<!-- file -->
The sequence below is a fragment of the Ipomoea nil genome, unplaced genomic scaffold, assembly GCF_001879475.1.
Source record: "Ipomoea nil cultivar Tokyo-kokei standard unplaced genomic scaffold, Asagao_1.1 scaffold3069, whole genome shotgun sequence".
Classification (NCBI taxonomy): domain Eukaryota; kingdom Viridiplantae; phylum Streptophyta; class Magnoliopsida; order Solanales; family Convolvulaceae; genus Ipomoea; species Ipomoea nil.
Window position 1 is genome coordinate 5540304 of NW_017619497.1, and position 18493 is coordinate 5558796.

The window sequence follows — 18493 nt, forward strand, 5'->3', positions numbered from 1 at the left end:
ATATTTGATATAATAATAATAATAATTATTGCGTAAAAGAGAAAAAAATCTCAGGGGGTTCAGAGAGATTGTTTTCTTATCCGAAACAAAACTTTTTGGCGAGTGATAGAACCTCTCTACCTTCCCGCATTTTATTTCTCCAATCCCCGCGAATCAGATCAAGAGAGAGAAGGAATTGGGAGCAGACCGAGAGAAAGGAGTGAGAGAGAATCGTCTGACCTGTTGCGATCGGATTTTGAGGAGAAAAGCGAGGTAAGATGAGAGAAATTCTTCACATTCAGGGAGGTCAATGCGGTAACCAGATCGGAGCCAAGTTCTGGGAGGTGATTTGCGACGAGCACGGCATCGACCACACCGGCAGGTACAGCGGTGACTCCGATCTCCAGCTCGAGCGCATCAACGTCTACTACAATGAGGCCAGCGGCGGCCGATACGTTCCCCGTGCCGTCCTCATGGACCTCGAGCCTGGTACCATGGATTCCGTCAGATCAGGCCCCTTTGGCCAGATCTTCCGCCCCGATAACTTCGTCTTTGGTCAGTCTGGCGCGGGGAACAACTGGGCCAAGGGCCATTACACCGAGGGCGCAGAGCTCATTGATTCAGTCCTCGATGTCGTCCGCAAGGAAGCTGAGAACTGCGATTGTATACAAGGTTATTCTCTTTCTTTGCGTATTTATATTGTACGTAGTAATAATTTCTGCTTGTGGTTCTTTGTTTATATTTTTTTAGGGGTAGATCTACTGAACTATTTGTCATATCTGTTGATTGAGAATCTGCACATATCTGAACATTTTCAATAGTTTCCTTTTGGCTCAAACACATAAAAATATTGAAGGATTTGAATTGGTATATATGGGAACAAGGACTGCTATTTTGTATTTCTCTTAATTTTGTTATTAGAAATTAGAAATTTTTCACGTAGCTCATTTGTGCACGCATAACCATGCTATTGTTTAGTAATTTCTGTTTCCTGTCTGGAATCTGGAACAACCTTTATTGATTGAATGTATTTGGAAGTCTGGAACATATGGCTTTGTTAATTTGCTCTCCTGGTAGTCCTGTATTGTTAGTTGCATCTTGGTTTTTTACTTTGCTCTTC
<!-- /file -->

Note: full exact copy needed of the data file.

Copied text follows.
The sequence below is a fragment of the Ipomoea nil genome, unplaced genomic scaffold, assembly GCF_001879475.1.
Source record: "Ipomoea nil cultivar Tokyo-kokei standard unplaced genomic scaffold, Asagao_1.1 scaffold3069, whole genome shotgun sequence".
Classification (NCBI taxonomy): domain Eukaryota; kingdom Viridiplantae; phylum Streptophyta; class Magnoliopsida; order Solanales; family Convolvulaceae; genus Ipomoea; species Ipomoea nil.
Window position 1 is genome coordinate 5540304 of NW_017619497.1, and position 18493 is coordinate 5558796.

The window sequence follows — 18493 nt, forward strand, 5'->3', positions numbered from 1 at the left end:
ATATTTGATATAATAATAATAATAATTATTGCGTAAAAGAGAAAAAAATCTCAGGGGGTTCAGAGAGATTGTTTTCTTATCCGAAACAAAACTTTTTGGCGAGTGATAGAACCTCTCTACCTTCCCGCATTTTATTTCTCCAATCCCCGCGAATCAGATCAAGAGAGAGAAGGAATTGGGAGCAGACCGAGAGAAAGGAGTGAGAGAGAATCGTCTGACCTGTTGCGATCGGATTTTGAGGAGAAAAGCGAGGTAAGATGAGAGAAATTCTTCACATTCAGGGAGGTCAATGCGGTAACCAGATCGGAGCCAAGTTCTGGGAGGTGATTTGCGACGAGCACGGCATCGACCACACCGGCAGGTACAGCGGTGACTCCGATCTCCAGCTCGAGCGCATCAACGTCTACTACAATGAGGCCAGCGGCGGCCGATACGTTCCCCGTGCCGTCCTCATGGACCTCGAGCCTGGTACCATGGATTCCGTCAGATCAGGCCCCTTTGGCCAGATCTTCCGCCCCGATAACTTCGTCTTTGGTCAGTCTGGCGCGGGGAACAACTGGGCCAAGGGCCATTACACCGAGGGCGCAGAGCTCATTGATTCAGTCCTCGATGTCGTCCGCAAGGAAGCTGAGAACTGCGATTGTATACAAGGTTATTCTCTTTCTTTGCGTATTTATATTGTACGTAGTAATAATTTCTGCTTGTGGTTCTTTGTTTATATTTTTTTAGGGGTAGATCTACTGAACTATTTGTCATATCTGTTGATTGAGAATCTGCACATATCTGAACATTTTCAATAGTTTCCTTTTGGCTCAAACACATAAAAATATTGAAGGATTTGAATTGGTATATATGGGAACAAGGACTGCTATTTTGTATTTCTCTTAATTTTGTTATTAGAAATTAGAAATTTTTCACGTAGCTCATTTGTGCACGCATAACCATGCTATTGTTTAGTAATTTCTGTTTCCTGTCTGGAATCTGGAACAACCTTTATTGATTGAATGTATTTGGAAGTCTGGAACATATGGCTTTGTTAATTTGCTCTCCTGGTAGTCCTGTATTGTTAGTTGCATCTTGGTTTTTTACTTTGCTCTTC